Bitcoin (File)

Florida Rep. Matt Gaetz Intros Legislation To Require The IRS To Accept Bitcoin As Payment

Bitcoin (File)
Bitcoin (File)

U.S. Congressman Matt Gaetz (FL-01) introduced legislation Tuesday to require the U.S. Secretary of the Treasury to implement a program to allow federal income tax to be paid with Bitcoin.

Earlier this month, Rep. Gaetz attended the second inauguration of El Salvador’s populist president, Nayib Bukele.

While there, Rep. Gaetz witnessed how Bitcoin, the world’s most popular decentralized digital currency, has helped promote financial stability and job creation in Central America after El Salvador became the first country to adopt Bitcoin as a legal tender in 2021.

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Following El Salvador’s success with Bitcoin and the recent boom in cryptocurrency, Rep. Gaetz introduced legislation allowing taxpayers to pay their federal income tax with Bitcoin.

“My groundbreaking legislation will modernize our tax system by allowing federal income tax to be paid with Bitcoin. By enabling taxpayers to use Bitcoin for federal tax payments, we can promote innovation, increase efficiency, and offer more flexibility to American citizens. This is a bold step toward a future where digital currencies play a vital role in our financial system, ensuring that the U.S. remains at the forefront of technological advancement,” said Congressman Gaetz.

The IRS does not accept Bitcoin or any other cryptocurrency as direct payment for taxes and currently treats Bitcoin and other cryptocurrencies as property, not currency, for tax purposes. This means that Bitcoin transactions are subject to capital gains taxes, like stocks or real estate.

Here’s a summary of how Bitcoin is taxed by the IRS:

  • Buying and holding: There are generally no taxes on simply buying and holding Bitcoin.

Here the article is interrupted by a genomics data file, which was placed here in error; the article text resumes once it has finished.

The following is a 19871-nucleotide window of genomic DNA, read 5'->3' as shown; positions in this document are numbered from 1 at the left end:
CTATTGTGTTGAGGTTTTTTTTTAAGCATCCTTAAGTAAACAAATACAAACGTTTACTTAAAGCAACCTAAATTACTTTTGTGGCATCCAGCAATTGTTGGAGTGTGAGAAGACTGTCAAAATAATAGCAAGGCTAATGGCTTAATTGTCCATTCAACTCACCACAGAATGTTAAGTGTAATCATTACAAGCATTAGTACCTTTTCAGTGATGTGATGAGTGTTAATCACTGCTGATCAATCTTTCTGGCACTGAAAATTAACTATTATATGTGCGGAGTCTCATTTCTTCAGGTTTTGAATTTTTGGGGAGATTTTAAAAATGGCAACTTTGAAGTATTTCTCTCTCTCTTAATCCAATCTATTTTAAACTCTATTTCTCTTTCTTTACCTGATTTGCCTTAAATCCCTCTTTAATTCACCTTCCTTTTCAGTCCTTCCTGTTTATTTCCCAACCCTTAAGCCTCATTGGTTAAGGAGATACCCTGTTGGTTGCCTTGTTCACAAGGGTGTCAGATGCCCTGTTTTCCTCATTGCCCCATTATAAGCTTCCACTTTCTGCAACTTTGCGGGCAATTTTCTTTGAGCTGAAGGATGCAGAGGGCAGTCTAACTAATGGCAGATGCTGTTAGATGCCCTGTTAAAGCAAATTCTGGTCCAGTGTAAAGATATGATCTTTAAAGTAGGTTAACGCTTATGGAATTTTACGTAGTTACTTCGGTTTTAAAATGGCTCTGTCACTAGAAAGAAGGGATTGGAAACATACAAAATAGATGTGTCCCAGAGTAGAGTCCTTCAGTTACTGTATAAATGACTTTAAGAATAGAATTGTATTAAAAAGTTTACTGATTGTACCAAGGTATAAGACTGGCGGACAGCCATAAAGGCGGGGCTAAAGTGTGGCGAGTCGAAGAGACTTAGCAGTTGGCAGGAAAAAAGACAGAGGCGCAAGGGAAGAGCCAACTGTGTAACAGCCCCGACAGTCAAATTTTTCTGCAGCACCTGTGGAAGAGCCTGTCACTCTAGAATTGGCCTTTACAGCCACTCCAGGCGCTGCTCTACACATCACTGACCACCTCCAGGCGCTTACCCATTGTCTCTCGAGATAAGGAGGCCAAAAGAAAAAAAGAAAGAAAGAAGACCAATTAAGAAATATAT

• Selling Bitcoin: When you sell Bitcoin for a profit, you’ll owe capital gains taxes based on the difference between your purchase price (cost basis) and the sale price. The amount of tax you owe depends on how long you held the Bitcoin and your income tax bracket.
  • Receiving Bitcoin as payment: If you receive Bitcoin as payment for goods or services, you’ll need to report the fair market value of the Bitcoin as income.
  • Other transactions: Other transactions, such as trading one cryptocurrency for another or using Bitcoin to purchase goods or services, can also trigger taxable events.

Reporting requirements:

  • Form 1040: Taxpayers must answer a question about digital asset transactions on Form 1040.
  • Form 8949: If you sold, exchanged, or transferred Bitcoin, you may need to use Form 8949 to calculate your capital gains or losses.
  • Form 709: If you gifted Bitcoin, you may need to file Form 709.

The IRS has increased its focus on cryptocurrency reporting in recent years, so it’s important to accurately report all your transactions.

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